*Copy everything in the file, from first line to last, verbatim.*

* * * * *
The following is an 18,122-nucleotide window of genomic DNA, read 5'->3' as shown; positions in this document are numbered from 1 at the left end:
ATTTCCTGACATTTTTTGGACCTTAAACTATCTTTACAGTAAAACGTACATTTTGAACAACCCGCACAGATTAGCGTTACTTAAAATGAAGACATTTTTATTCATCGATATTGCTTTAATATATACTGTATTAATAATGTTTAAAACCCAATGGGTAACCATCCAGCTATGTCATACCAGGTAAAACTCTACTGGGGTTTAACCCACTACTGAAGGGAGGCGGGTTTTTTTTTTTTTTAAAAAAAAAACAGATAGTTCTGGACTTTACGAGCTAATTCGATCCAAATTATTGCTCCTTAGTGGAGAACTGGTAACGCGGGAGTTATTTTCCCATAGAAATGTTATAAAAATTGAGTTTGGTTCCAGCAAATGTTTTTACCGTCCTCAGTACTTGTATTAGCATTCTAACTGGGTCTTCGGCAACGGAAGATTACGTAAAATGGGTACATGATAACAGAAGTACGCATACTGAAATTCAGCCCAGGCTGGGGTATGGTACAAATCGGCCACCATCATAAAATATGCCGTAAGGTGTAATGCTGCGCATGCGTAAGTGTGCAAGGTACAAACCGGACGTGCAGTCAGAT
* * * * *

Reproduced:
The following is an 18,122-nucleotide window of genomic DNA, read 5'->3' as shown; positions in this document are numbered from 1 at the left end:
ATTTCCTGACATTTTTTGGACCTTAAACTATCTTTACAGTAAAACGTACATTTTGAACAACCCGCACAGATTAGCGTTACTTAAAATGAAGACATTTTTATTCATCGATATTGCTTTAATATATACTGTATTAATAATGTTTAAAACCCAATGGGTAACCATCCAGCTATGTCATACCAGGTAAAACTCTACTGGGGTTTAACCCACTACTGAAGGGAGGCGGGTTTTTTTTTTTTTTAAAAAAAAAACAGATAGTTCTGGACTTTACGAGCTAATTCGATCCAAATTATTGCTCCTTAGTGGAGAACTGGTAACGCGGGAGTTATTTTCCCATAGAAATGTTATAAAAATTGAGTTTGGTTCCAGCAAATGTTTTTACCGTCCTCAGTACTTGTATTAGCATTCTAACTGGGTCTTCGGCAACGGAAGATTACGTAAAATGGGTACATGATAACAGAAGTACGCATACTGAAATTCAGCCCAGGCTGGGGTATGGTACAAATCGGCCACCATCATAAAATATGCCGTAAGGTGTAATGCTGCGCATGCGTAAGTGTGCAAGGTACAAACCGGACGTGCAGTCAGAT